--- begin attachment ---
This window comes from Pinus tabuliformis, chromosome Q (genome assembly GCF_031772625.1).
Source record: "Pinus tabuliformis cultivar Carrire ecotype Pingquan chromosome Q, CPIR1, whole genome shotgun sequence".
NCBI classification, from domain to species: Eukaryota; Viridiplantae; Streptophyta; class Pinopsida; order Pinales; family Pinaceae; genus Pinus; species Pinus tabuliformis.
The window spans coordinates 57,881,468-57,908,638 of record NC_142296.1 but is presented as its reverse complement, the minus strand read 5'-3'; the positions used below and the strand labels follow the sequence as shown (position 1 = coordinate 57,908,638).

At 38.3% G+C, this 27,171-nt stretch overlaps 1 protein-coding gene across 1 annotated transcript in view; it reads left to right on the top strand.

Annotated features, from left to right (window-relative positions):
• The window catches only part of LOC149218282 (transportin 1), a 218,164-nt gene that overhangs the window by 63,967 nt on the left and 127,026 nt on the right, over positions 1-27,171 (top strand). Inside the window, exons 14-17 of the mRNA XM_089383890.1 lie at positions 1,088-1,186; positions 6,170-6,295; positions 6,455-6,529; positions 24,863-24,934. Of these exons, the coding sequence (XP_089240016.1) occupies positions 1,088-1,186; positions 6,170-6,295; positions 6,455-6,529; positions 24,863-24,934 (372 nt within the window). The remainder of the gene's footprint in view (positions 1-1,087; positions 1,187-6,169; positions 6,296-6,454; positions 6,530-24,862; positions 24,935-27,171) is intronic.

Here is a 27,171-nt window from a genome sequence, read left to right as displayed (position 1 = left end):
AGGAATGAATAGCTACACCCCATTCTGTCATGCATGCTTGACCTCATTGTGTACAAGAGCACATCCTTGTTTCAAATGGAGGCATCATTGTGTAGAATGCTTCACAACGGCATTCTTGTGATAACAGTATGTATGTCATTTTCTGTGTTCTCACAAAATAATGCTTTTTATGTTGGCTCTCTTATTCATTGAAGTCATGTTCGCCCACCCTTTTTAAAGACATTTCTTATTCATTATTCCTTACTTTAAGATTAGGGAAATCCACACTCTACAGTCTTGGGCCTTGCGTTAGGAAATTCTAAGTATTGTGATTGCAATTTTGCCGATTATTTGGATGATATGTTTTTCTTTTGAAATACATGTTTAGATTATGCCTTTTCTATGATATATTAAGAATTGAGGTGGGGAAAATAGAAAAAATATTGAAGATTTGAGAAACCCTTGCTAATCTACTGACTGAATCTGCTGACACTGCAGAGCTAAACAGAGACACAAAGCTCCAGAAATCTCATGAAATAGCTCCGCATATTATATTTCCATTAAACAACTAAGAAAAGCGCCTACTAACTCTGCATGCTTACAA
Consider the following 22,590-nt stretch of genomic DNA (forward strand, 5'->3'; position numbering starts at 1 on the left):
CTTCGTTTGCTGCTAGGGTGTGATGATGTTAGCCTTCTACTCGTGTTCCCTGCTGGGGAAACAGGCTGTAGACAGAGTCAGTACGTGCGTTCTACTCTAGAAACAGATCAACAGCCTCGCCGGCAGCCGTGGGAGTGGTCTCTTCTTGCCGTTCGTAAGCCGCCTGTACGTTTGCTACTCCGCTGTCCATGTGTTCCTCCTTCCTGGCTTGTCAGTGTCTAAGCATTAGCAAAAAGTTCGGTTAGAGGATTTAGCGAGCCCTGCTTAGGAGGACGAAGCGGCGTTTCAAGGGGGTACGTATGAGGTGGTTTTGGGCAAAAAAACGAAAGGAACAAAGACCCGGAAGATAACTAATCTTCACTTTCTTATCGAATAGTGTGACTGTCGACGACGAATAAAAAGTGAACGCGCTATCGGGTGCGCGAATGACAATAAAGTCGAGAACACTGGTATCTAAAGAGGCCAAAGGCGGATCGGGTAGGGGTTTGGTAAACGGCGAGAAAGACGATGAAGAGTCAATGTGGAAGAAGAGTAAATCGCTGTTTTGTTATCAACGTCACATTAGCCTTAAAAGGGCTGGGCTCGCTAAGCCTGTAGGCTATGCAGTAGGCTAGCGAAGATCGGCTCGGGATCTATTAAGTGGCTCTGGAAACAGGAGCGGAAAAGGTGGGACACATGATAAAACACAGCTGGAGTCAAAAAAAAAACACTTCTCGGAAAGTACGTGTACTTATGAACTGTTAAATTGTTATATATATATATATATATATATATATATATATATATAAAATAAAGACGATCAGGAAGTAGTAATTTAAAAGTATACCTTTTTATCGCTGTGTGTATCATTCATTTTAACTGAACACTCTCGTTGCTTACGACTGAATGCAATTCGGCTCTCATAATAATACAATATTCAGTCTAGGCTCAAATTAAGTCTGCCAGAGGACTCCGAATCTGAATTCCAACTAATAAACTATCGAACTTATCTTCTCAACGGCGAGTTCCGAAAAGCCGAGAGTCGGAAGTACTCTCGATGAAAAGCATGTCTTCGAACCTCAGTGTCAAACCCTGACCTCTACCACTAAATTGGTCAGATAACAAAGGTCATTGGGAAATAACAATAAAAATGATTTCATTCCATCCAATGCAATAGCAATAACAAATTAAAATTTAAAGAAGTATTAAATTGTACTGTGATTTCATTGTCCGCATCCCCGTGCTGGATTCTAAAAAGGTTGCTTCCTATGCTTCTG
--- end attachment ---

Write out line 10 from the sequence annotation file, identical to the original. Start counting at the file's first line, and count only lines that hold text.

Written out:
Consider the following 22,590-nt stretch of genomic DNA (forward strand, 5'->3'; position numbering starts at 1 on the left):